By ROSHAN THIRAN
An equal world is an enabled world… So goes the introduction of this year’s theme for International Women’s Day, which aims to raise awareness of “collective individualism” – the idea that each of us has a larger impact than we realise on society through our conversations, behaviours, attitudes and choices.
The #EachforEqual initiative encourages us to challenge our stereotypes and biases. It also asks that we help to make our society a place where everyone – no matter who they are – enjoys the same rights, liberties and freedoms based purely on their worth as a human being.
Equality. We hear this word so often, and yet how many of us give consideration to its meaning? One definition of ‘equality’ is, “the state of being equal, especially in status, rights, or opportunities.”
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While labels can be helpful, when they are used as a means to restrict others they not only serve to diminish the value of a person, but they also prevent them from fully expressing the talents and creativity that comes from the uniqueness of who they are. As a result, the suppression of the individual adds to the suffering of the collective.
International Women’s Day
International Women’s Day – celebrated on March 8 – started out in America in 1910 as an annual commemoration of working women. Since the 1960s, it has taken on a broader celebration of womanhood and women’s achievements. And of course, the day is also used to highlight the inequalities that still exist for women and others who continue to experience unnecessary restrictions and limitations that affect their lives, both privately and professionally.
Those who are reluctant to embrace equality often argue that not everyone can be equal (in outcome), which is true. It would be impossible for everyone’s lives to be positively equal in such terms; states where equality of outcome has been tried have usually been run by dictators, and people under dictatorships tend not to fare well.
But when we look at the definition of equality, it doesn’t include the word ‘outcome’. Instead, it talks about “status, rights, or opportunities.” Throughout history, women have struggled and fought hard to win the rights, opportunities, and statuses naturally enjoyed by men. Today, they continue that struggle.
Progress is always cause for celebration
Of course there has been a lot of progress fought for and won by women and other marginalised groups. In a speech to the New York Civil War Centennial Commission in 1962, Martin Luther King remarked:
We ain’t what we oughta be. We ain’t what we want to be. We ain’t what we gonna be. But thank God, we ain’t what we was.
As part of the decades-long civil rights movement, Dr. King, alongside his activists and allies, eventually pushed through the toughest struggles of inequality and set the wheels in motion for the kind of progress we see today that would have been unimaginable at that time.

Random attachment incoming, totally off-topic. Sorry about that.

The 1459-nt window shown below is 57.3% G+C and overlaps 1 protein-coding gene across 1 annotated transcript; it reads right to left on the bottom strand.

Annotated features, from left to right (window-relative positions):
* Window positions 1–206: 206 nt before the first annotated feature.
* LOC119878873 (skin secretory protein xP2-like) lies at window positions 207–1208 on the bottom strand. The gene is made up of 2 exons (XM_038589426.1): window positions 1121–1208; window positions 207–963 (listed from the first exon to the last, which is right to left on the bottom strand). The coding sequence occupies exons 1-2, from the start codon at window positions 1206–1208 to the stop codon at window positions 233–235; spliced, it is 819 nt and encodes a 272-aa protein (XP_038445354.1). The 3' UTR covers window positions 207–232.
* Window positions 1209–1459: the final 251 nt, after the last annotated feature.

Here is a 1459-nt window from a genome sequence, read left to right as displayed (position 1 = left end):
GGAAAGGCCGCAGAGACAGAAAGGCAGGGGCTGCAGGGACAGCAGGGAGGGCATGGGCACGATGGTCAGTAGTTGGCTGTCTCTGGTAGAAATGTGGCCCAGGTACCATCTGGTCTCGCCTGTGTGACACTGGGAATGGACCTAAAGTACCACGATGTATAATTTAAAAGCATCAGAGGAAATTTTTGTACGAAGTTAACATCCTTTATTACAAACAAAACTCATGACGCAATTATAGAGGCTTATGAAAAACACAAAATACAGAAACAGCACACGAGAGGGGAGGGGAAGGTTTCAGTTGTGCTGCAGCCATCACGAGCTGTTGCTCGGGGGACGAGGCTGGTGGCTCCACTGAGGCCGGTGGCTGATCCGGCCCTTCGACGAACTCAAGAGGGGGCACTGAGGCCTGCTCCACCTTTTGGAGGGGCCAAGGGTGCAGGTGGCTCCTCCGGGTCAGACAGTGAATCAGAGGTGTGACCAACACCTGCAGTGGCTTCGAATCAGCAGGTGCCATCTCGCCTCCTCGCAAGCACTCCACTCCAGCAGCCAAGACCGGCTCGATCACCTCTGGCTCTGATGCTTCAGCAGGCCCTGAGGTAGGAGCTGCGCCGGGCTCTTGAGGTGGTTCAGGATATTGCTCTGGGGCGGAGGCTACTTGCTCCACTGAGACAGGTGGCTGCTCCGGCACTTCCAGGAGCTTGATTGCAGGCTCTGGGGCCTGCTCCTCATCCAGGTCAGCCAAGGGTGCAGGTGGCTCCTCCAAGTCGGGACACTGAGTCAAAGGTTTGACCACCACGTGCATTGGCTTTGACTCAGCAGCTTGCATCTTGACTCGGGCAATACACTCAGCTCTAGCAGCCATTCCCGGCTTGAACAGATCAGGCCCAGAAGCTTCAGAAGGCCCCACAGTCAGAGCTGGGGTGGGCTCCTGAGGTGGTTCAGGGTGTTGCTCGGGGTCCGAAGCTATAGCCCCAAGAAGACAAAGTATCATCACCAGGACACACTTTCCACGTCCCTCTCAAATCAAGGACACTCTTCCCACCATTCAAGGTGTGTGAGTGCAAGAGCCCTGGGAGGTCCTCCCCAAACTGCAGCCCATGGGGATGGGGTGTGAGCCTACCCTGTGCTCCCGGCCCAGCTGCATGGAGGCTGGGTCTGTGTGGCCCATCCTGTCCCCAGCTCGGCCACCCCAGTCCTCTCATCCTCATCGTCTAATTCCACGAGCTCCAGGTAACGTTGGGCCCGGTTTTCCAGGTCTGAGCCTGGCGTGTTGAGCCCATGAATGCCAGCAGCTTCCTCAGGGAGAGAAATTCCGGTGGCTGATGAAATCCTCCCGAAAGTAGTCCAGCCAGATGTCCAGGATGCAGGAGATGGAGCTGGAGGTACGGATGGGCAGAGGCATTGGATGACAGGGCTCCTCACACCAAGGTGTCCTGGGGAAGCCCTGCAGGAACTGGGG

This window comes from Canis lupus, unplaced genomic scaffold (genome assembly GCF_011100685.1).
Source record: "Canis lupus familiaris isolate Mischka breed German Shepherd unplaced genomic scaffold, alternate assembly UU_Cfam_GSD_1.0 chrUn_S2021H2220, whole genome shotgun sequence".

The author Nelson Henderson wrote that the true meaning of life is “to plant trees under whose shade you do not expect to sit.” In times of instant gratification and quick results, meaningful progress is often frustratingly slow, but the important thing is that we keep pushing forward, whatever the pace.
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International Women’s Day is a day of commemoration and celebration of all that women have achieved, but it also reminds us that the progress we want to see and the kind of world we want to build are born of our behaviours, attitudes and actions day-in and day-out.
To help people achieve equality, we all need to be mindful of the impact we make and ask:
“Am I treating everyone with respect regardless of their gender?”
“Where possible, am I doing what I can to help others to thrive, regardless of who they are?”
“Do I make an effort to help eradicate outdated attitudes and beliefs toward women and others, or am I helping to entrench those attitudes further?”
Ultimately, those of us who have enjoyed a relatively privileged life have, in my view, a moral obligation to help people in need of allies, to give a voice to those struggling to be heard, and to recognise that when life is comparatively free from obstacles, it’s easy to believe that inequality is just another buzzword rather than the needless reality lived by billions of people throughout the world.
The achievements of women and other groups are well-known, and their brilliance shines bright for all to see who are paying attention. All of this comes in the face of suppression, prejudice, rejection and bias, making each one of their success stories all the more impressive.
From Harriet Tubman and Indira Gandhi to Malaysia’s own Dr. Mazlan Othman and Heidy Quah, women have always shown what can be achieved when the strength of their intellect and their unyielding determination are given free and equal rein to flourish.
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In celebration of this year’s International Women’s Day, let’s be #EachforEqual and do what we can to support everyone in the workplace, our communities and in the wider society to enjoy equality of status, rights, and opportunities. Because when everybody matters, everyone wins.
Roshan is the founder and CEO of the Leaderonomics Group. He believes that everyone can be a leader and make a dent in the universe, in their own special ways. Connect with Roshan on Facebook, LinkedIn or Twitter for more insights into business, personal development and leadership. You can also email him at firstname.lastname@example.org.